I walk my dog almost every day, and there are many things to discover on our walks.

Fritz Lorincz, the fox hound

Fritz is a hound, a fox hound mix, so he scents and scouts out the neighborhood constantly.  We do have some ground rules–turkeys are okay to “hunt” and you can bark at them, cats are not for hunting and do not appreciate you attempting to chase them, that sort of thing.  Usually, and much to my chagrin, Fritz’s discoveries end up in his mouth–paper, a random sock, crushed up beer cans, you name it.  But imagine my surprise when last week our greatest discovery was in our own driveway!

          For most of the winter, there was a huge pile of snow at the end of the driveway.  Just a mound of old, gross, persistent snow.  The driveway at the parsonage is easy to plow, fairly flat and slightly downhill.  So the plow guys can come through just a few times and pile up the snow near the wooded area at the end of the driveway and be on their merry way.  All the snow has been melting in the yard as April is finally upon us and the weather is warming up, but there was that one pile of snow that would not disappear.  A constant reminder of winter.
The piles of snow on the left, snowdrop on the right

As Fritz and I were about to walk into the house, we both stopped in our tracks, no kidding.  There, at the end of the driveway, we saw just a small pile of snow remaining.  And right next to that small pile of snow–snowdrops!  One of the first signs of Spring.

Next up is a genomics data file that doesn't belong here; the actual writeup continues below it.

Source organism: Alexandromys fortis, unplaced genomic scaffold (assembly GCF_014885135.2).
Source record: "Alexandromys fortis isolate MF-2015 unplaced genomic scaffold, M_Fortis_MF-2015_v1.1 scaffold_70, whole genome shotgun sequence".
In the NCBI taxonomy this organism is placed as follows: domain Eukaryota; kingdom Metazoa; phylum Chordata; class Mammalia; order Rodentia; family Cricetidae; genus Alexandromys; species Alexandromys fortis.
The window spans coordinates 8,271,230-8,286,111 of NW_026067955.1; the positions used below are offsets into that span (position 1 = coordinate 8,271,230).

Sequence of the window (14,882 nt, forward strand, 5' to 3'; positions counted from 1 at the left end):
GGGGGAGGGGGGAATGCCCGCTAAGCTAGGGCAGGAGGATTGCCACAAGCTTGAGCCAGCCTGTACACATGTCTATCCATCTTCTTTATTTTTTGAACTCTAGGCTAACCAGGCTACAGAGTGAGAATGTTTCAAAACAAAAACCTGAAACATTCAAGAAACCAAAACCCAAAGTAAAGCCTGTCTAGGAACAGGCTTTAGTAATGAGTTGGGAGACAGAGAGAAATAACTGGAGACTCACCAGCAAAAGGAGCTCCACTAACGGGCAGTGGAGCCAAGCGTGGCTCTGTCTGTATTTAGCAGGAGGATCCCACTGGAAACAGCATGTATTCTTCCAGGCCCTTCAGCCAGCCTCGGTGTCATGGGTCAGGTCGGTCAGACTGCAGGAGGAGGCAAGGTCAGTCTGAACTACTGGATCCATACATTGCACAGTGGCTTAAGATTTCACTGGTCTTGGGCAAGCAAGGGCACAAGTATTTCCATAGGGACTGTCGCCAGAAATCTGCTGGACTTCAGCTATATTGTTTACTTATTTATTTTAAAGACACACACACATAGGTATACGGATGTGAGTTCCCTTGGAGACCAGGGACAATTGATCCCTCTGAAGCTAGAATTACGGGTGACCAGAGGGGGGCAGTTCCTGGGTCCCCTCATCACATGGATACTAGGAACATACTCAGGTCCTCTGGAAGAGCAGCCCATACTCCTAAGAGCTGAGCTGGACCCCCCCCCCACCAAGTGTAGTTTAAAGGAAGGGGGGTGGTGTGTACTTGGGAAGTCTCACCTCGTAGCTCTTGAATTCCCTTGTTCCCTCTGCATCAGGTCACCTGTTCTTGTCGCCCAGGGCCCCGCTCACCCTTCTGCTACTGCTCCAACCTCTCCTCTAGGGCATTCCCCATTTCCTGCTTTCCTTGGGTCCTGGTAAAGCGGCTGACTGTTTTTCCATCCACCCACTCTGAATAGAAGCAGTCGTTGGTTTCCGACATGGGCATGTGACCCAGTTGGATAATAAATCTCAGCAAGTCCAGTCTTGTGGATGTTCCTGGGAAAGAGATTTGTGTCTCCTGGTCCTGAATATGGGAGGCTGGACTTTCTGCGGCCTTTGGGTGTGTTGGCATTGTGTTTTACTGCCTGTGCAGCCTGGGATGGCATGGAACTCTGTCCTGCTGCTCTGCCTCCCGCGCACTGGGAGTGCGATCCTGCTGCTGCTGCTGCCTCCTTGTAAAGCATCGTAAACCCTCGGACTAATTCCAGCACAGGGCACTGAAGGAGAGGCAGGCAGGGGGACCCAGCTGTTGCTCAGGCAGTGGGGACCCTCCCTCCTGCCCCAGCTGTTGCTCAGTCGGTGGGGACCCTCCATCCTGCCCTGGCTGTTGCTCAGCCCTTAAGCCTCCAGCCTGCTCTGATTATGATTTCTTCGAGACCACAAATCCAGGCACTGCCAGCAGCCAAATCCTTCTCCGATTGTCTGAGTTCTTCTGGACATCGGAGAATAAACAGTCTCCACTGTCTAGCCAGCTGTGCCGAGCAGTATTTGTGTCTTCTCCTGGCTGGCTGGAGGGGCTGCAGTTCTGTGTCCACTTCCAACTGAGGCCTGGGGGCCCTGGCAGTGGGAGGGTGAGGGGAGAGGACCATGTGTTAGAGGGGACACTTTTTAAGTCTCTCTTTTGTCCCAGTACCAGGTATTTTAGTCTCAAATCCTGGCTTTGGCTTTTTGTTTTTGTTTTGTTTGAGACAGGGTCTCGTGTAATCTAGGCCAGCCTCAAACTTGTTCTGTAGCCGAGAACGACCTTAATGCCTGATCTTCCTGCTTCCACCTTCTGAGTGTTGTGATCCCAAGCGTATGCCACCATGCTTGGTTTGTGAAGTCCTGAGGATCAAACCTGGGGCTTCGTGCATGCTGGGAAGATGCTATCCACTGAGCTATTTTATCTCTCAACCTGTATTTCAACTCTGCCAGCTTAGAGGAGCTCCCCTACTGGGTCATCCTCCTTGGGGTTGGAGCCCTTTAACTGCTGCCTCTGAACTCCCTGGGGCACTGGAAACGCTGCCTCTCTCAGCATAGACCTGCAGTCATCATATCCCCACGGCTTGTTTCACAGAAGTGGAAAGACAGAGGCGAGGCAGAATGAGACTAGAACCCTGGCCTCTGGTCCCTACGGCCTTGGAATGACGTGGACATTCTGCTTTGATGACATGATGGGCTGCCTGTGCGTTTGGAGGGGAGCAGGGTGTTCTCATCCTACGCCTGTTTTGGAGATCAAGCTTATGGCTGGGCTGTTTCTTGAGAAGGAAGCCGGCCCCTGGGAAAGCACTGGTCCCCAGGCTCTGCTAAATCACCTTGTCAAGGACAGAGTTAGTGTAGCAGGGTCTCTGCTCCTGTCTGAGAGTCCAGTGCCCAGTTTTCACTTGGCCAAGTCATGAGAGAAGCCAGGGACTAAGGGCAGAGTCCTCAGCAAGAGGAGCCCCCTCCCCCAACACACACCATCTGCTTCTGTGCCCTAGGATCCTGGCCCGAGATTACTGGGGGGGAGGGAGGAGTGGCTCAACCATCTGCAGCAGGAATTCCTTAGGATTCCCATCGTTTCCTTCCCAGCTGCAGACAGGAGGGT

Snowdrops in the very spot where the snow has piled up and depressed us all winter.  Perhaps there’s a biological reason for this, perhaps that once huge pile of snow made the soil richer and therefore more likely to yield this lovely spring flower?  But forgive me for getting a little sentimental–it dawned on me that perhaps this is how God works in our lives.  In the very spot that seems most hopeless, a small sign of hope somehow, someway appears.  Hope appears before our very eyes, but we have to stop and pay attention to truly see.  A blossom, just as persistent, right next to that small pile of snow.  A sign of spring and new life, hope springing eternal.


          As we look to Easter on the horizon, let us consider the empty tomb.  A sure sign of hope springing eternal.  The place that seemed most hopeless to the earliest disciples, the grave that held their teacher and friend,  was the very place where God did something new, something we can never fully fathom no matter how hard we try.  Let’s look to the empty tomb and those places in our lives that seem hopeless, for perhaps God is about to do something new!

Photos by Rev. Lauren Lorincz.